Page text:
The RDM native cursor API is a low-level C/C++ access to the database when performance and memory footprint are key drivers in the decision making for selecting the interface language.
RDM allows for several methods of concurrency control to manage multi-user / multi-process or multi-task access to the database.
Exclusive access to the database (single task access) ensures no blocks on read or write transaction with an application process.
Pessimistic locking is the traditional lock-based concurrency control. The granularity of the locking mechanism for RDM is table-based. This method will serialize the access for writers and allows shared reading of the table by all readers. The locks are queued to be granted in chronological order.
Multi-Version Concurrency Control (MVCC)
RDM supports "snapshot isolation" within its MVCC implementation. Snapshot isolation guarantees a consistent view of the database at the time the snapshot was started while still allowing updates to the database to proceed uninhibited.
For more information, see Transactions and Locking Overview.
RDM supports multiple indexing methodologies to allow the requested information to be accessed quickly.
RDM implements the B+tree variant of the B-tree. This indexing method is a standard default for almost all disk-based DBMS vendors.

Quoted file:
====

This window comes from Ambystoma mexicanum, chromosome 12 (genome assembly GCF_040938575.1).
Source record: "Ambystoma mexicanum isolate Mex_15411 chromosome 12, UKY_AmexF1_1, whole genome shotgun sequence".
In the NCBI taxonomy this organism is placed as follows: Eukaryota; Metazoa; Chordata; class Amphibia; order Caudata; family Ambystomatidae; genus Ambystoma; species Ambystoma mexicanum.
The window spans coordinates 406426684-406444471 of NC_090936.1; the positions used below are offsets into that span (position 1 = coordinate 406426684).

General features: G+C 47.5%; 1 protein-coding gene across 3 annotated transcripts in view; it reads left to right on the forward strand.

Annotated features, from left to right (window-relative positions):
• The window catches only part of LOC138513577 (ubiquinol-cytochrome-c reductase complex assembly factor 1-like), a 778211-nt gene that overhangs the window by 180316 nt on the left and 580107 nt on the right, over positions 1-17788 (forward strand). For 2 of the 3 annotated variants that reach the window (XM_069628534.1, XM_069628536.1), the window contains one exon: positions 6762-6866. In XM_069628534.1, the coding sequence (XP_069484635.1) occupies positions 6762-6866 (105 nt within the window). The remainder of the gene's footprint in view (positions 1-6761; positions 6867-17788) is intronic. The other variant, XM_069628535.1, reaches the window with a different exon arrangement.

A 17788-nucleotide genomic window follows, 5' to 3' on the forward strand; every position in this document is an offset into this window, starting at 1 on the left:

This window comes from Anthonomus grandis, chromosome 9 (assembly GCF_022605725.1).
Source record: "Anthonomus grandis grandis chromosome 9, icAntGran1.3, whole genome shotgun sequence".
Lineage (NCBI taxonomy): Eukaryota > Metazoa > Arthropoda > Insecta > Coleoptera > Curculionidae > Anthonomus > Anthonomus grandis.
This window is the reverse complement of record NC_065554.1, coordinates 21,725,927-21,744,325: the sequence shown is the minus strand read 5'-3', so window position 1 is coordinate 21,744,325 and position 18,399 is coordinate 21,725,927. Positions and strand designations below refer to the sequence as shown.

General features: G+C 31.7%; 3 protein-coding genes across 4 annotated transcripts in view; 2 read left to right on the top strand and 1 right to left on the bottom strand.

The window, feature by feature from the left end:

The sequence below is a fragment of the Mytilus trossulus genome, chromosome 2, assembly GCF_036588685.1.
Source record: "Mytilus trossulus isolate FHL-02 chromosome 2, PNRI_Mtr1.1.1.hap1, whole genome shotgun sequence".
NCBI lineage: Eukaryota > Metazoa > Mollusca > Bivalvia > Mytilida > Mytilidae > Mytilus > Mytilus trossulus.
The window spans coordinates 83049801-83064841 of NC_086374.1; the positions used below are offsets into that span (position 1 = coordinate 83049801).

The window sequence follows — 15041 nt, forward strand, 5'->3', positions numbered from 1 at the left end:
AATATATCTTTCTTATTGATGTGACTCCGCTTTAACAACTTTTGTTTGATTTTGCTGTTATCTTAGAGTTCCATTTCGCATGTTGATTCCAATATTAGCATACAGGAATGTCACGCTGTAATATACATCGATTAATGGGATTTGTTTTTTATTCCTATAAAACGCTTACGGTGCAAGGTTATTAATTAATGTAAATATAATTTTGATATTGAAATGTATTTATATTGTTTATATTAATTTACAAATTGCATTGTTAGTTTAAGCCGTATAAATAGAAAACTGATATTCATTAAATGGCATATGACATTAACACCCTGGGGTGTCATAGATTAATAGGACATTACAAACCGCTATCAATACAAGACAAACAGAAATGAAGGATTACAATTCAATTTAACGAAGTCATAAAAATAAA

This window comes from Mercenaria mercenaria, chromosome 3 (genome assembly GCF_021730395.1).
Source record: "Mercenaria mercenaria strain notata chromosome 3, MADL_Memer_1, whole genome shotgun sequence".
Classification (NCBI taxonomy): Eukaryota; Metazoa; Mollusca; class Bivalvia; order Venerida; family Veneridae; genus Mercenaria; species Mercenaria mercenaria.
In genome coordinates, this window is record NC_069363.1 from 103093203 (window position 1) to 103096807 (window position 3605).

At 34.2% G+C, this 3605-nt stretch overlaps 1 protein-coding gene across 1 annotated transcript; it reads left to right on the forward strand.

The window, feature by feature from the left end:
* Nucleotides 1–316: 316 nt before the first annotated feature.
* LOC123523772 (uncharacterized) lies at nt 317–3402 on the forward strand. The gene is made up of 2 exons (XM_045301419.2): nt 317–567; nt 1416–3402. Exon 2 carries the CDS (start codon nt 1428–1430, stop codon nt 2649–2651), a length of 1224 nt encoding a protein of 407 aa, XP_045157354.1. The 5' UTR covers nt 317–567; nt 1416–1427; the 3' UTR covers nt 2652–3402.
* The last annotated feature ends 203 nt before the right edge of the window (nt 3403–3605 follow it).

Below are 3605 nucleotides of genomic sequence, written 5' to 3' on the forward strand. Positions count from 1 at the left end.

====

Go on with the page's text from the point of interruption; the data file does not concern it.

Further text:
RDM implements its hash index using extendible hashing. The extendible hash provides quick access to the desired row through an index where next or previous key navigation is not needed.
RDM implements the AVL tree as another self-balancing binary search tree, like B-tree. The exception is that the AVL tree is much more suited to in-memory database configurations because of its reduced memory footprint. It provides all the same functionality as a B-tree index.
The RDM implementation supports multi-dimensional spatial data using a rectangular bounding box. Up to 4 dimensions can be supported.
The RowID access to the database is the fastest access method. Each row has a unique identifier than can be used to directly access the row data.